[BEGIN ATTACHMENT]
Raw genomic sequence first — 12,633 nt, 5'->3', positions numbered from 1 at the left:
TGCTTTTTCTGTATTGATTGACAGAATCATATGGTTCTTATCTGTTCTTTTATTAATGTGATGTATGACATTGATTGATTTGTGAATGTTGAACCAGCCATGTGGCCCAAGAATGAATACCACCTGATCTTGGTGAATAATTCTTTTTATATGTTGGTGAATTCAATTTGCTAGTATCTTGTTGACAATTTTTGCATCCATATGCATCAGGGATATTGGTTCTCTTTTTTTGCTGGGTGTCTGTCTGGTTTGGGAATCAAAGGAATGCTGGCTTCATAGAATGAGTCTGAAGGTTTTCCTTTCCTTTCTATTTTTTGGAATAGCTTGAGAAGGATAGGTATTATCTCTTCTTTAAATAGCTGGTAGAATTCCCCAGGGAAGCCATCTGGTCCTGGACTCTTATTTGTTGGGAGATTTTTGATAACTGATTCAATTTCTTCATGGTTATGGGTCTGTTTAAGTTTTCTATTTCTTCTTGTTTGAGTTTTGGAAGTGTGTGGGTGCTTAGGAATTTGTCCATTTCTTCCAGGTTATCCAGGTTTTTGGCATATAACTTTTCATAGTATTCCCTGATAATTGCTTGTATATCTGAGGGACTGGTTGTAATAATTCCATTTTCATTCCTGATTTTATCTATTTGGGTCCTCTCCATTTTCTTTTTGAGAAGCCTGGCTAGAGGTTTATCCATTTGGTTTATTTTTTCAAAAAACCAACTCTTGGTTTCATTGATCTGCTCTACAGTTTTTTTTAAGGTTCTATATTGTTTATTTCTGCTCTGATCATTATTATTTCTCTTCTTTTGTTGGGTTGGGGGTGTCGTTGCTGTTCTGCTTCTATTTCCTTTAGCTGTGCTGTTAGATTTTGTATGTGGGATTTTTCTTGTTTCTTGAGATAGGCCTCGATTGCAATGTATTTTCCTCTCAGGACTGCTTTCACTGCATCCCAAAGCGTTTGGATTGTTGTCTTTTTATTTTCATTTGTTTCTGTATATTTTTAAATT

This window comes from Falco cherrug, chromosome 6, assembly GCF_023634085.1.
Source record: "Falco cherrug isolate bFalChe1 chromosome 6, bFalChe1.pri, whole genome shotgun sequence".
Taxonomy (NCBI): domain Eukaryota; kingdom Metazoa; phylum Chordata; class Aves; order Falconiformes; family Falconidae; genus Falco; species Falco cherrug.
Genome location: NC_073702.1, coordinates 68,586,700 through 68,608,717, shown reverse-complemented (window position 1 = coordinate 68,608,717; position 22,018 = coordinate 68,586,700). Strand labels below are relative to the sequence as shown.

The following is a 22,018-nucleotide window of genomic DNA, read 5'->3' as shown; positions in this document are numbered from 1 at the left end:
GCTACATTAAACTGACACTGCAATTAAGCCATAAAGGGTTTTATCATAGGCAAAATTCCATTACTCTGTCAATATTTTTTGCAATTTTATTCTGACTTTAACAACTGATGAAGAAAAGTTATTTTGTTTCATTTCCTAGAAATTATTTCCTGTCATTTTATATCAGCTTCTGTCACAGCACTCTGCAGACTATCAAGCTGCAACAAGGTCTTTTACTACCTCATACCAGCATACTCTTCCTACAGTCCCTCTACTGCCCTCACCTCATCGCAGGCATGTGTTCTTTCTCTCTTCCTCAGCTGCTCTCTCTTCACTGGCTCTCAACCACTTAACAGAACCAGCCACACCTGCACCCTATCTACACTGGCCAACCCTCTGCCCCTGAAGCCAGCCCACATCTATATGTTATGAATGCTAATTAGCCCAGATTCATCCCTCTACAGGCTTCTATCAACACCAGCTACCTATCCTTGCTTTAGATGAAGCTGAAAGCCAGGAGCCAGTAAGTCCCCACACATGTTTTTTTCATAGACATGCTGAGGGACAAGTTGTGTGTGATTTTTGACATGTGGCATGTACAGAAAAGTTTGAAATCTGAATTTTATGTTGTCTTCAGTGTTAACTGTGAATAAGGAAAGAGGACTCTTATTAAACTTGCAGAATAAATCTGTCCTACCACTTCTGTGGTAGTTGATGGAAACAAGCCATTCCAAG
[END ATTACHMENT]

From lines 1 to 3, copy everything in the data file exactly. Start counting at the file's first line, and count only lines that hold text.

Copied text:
Raw genomic sequence first — 12,633 nt, 5'->3', positions numbered from 1 at the left:
TGCTTTTTCTGTATTGATTGACAGAATCATATGGTTCTTATCTGTTCTTTTATTAATGTGATGTATGACATTGATTGATTTGTGAATGTTGAACCAGCCATGTGGCCCAAGAATGAATACCACCTGATCTTGGTGAATAATTCTTTTTATATGTTGGTGAATTCAATTTGCTAGTATCTTGTTGACAATTTTTGCATCCATATGCATCAGGGATATTGGTTCTCTTTTTTTGCTGGGTGTCTGTCTGGTTTGGGAATCAAAGGAATGCTGGCTTCATAGAATGAGTCTGAAGGTTTTCCTTTCCTTTCTATTTTTTGGAATAGCTTGAGAAGGATAGGTATTATCTCTTCTTTAAATAGCTGGTAGAATTCCCCAGGGAAGCCATCTGGTCCTGGACTCTTATTTGTTGGGAGATTTTTGATAACTGATTCAATTTCTTCATGGTTATGGGTCTGTTTAAGTTTTCTATTTCTTCTTGTTTGAGTTTTGGAAGTGTGTGGGTGCTTAGGAATTTGTCCATTTCTTCCAGGTTATCCAGGTTTTTGGCATATAACTTTTCATAGTATTCCCTGATAATTGCTTGTATATCTGAGGGACTGGTTGTAATAATTCCATTTTCATTCCTGATTTTATCTATTTGGGTCCTCTCCATTTTCTTTTTGAGAAGCCTGGCTAGAGGTTTATCCATTTGGTTTATTTTTTCAAAAAACCAACTCTTGGTTTCATTGATCTGCTCTACAGTTTTTTTTAAGGTTCTATATTGTTTATTTCTGCTCTGATCATTATTATTTCTCTTCTTTTGTTGGGTTGGGGGTGTCGTTGCTGTTCTGCTTCTATTTCCTTTAGCTGTGCTGTTAGATTTTGTATGTGGGATTTTTCTTGTTTCTTGAGATAGGCCTCGATTGCAATGTATTTTCCTCTCAGGACTGCTTTCACTGCATCCCAAAGCGTTTGGATTGTTGTCTTTTTATTTTCATTTGTTTCTGTATATTTTTAAATT

This window comes from Falco cherrug, chromosome 6, assembly GCF_023634085.1.